fbpx Pomona police Archives - Hey SoCal. Change is our intention.
The Votes Are In!
2023 Readers' Choice is back, bigger and better than ever!
View Winners →
Nominate your favorite business!
2024 Readers' Choice is back, bigger and better than ever!
Nominate →
Subscribeto our newsletter to stay informed
  • Enter your phone number to be notified if you win
  • This field is for validation purposes and should be left unchanged.

Home / Pomona police

San Gabriel man gets 10 years for Pomona police officer’s death


A man who pleaded no contest to voluntary manslaughter for the fatal shooting of a Pomona police SWAT officer who was helping to serve a search warrant at a San Gabriel house where the defendant and his family lived was sentenced Tuesday to 10 years in prison.

Defense attorney Brady Sullivan, who had asked for the 10-year sentence, told reporters outside court that David Martinez has already served the bulk of the term and is expected to be released from custody on or before March 26.

Martinez was acquitted in two separate trials — first of first-degree murder and then of second-degree murder stemming from Officer Shaun Diamond’s October 2014 shooting death.

Jurors in the most recent trial deadlocked last October on the lesser count of voluntary manslaughter and a charge of assault with a firearm on a police officer, with Martinez subsequently pleading no contest Nov. 30 to both of those counts and admitting gun allegations.

“The truth of the matter is it was a tragic accident,” Martinez told Superior Court Judge Charlaine F. Olmedo shortly before she imposed the sentence.

The defendant said he was “deeply sorry” for his involvement in the 45-year-old officer’s death and understands the pain and anger felt by those close to Diamond.

Martinez, who testified in his own defense during both of his trials, told jurors in his first trial that he fired a “warning shot” from his shotgun because he feared members of the Mongols motorcycle club — an organization to which he belonged — were trying to break into the home he shared with his parents, his girlfriend, their two young children and his adult sister.

“I kept saying I was sorry. I didn’t know it was the police,” Martinez testified in 2019. “I thought it was the Mongols. I would never fire at police or law enforcement ever. I have family that’s (in) law enforcement.”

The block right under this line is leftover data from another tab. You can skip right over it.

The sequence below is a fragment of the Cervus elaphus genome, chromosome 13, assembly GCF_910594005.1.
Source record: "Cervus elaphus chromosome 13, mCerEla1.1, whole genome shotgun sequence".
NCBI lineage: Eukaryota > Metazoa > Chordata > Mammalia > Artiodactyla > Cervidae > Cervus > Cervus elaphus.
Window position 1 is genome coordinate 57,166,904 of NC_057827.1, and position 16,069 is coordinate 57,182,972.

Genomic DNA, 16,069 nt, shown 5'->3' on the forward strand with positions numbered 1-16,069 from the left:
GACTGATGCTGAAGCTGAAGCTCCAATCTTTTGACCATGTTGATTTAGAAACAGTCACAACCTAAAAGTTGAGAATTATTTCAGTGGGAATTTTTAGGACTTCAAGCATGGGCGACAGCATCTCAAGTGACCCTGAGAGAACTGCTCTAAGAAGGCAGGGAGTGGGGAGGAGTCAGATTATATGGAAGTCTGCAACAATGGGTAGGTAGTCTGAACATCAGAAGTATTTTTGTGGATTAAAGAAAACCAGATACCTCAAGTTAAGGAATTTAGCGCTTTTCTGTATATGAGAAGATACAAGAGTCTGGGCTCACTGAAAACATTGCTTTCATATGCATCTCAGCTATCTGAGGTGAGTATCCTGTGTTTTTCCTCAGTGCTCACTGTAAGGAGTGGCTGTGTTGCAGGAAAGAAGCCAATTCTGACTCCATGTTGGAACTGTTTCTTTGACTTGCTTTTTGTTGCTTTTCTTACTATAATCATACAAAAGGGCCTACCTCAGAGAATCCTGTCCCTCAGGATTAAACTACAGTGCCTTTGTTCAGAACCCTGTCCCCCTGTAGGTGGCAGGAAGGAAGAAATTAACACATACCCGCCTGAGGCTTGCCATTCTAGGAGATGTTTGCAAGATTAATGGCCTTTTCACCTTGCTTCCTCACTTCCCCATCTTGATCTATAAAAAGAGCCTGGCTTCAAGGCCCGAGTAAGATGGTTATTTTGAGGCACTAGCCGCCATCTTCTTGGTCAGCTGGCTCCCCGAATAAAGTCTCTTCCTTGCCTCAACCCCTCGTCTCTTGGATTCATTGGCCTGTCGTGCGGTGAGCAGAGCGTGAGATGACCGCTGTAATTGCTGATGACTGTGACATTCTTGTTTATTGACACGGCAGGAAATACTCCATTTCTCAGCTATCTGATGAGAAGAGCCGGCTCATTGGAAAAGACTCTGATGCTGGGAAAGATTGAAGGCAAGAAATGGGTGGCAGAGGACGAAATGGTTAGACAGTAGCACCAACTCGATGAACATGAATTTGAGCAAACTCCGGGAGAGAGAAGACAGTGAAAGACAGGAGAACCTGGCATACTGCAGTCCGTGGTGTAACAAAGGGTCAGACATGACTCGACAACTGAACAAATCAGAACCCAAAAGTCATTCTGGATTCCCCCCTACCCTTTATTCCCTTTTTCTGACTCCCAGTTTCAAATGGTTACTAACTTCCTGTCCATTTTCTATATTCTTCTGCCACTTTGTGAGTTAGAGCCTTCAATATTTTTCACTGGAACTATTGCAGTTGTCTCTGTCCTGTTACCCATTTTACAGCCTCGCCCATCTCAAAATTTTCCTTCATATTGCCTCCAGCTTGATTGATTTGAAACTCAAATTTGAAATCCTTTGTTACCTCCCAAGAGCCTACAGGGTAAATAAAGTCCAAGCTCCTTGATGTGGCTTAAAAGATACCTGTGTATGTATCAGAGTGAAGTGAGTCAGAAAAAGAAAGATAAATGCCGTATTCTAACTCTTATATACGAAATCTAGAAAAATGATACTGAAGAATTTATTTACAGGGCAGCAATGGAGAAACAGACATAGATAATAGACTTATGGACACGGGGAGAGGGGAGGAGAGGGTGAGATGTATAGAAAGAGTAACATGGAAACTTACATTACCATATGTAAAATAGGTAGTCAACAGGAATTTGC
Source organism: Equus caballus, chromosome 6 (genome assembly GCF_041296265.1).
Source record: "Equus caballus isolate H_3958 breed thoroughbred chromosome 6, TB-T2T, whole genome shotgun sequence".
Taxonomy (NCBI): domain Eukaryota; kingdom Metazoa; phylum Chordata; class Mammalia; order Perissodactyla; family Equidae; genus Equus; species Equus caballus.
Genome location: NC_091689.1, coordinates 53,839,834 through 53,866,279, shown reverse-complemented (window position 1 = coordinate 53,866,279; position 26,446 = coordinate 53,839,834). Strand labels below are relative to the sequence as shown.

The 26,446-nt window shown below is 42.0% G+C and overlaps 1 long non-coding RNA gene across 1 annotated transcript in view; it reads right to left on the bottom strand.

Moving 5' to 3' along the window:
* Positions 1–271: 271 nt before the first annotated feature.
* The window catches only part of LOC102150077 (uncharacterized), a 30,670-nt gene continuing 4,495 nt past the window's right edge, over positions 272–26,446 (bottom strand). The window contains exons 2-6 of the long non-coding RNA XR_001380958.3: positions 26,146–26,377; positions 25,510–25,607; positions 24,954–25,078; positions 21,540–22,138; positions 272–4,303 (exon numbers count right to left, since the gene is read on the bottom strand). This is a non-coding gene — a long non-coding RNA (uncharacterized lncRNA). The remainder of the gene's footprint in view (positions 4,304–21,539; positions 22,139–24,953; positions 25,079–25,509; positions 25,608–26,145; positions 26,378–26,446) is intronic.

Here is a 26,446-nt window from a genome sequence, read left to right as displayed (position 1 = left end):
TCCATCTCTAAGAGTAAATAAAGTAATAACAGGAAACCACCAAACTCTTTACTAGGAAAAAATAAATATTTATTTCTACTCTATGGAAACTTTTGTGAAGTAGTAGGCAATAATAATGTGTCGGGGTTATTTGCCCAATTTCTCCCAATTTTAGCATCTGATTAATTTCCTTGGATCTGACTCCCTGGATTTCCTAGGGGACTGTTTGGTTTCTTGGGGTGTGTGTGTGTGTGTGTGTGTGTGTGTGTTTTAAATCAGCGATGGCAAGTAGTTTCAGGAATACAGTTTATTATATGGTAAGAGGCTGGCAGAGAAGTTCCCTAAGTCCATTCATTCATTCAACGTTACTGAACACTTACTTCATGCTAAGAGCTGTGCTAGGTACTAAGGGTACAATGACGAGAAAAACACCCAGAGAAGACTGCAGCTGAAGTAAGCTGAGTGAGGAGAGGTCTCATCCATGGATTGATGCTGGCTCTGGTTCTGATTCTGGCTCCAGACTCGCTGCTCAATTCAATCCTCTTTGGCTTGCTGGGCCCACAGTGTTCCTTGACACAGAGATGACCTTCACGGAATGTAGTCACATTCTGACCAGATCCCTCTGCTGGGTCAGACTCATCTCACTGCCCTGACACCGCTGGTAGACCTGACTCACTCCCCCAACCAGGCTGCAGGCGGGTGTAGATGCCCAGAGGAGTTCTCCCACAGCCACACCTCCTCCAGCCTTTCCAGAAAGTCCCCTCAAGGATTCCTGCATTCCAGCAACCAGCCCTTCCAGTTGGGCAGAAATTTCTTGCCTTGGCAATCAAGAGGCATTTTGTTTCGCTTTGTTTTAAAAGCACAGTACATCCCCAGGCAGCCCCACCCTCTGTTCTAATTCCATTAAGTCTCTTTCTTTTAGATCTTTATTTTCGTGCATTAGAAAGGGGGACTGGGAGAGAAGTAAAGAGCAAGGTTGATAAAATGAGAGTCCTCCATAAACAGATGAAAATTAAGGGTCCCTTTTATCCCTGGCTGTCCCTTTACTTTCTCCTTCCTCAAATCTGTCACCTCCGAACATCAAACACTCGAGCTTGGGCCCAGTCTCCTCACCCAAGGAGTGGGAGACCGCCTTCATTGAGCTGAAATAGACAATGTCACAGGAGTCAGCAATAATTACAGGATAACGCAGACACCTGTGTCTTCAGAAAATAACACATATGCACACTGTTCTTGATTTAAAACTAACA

Diamond — a 16-year law enforcement veteran who had also worked for the Los Angeles and Montebello police departments — was placed on life support Oct. 28, 2014, and died a day after the bullet severed his spine and shattered his lower jaw. His organs were harvested in what Deputy District Attorney Jack Garden called “one more act of helping others.”

The prosecutor called on Olmedo to impose the maximum 33-year term, saying that Martinez “told lie after lie under oath” and was “able to fool numerous jurors.”

“He aimed and fired that 12-gauge shotgun at Officer Shaun Diamond,” Garden said, noting that the officer was walking away and didn’t even have a gun in his hands. “The defendant took no time to consider his own father was in the way of his shotgun. He fired that shotgun and he didn’t care.”

Sullivan countered that he believed the 10-year sentence was a “just outcome” in a “very complicated case.”

“I firmly believe that David would never deliberately shoot a police officer,” the defense lawyer told the judge, saying that his client has paid a “huge price” and that he believes his client’s actions will weigh on Martinez’s conscience for the rest of his life.

The slain Pomona police officer’s daughter, Margo Diamond Nelson, told the judge, “I don’t wish David any harm, but I do hope that he is haunted by what he did. … I don’t need to forgive David and I never will. He will always be the person who murdered my father. That will never change.”

She said she had to watch her father die and held his lifeless hand as the man she said was “so much more than just a police officer” was taken off life support, and never thought this would be the outcome of the case against Martinez.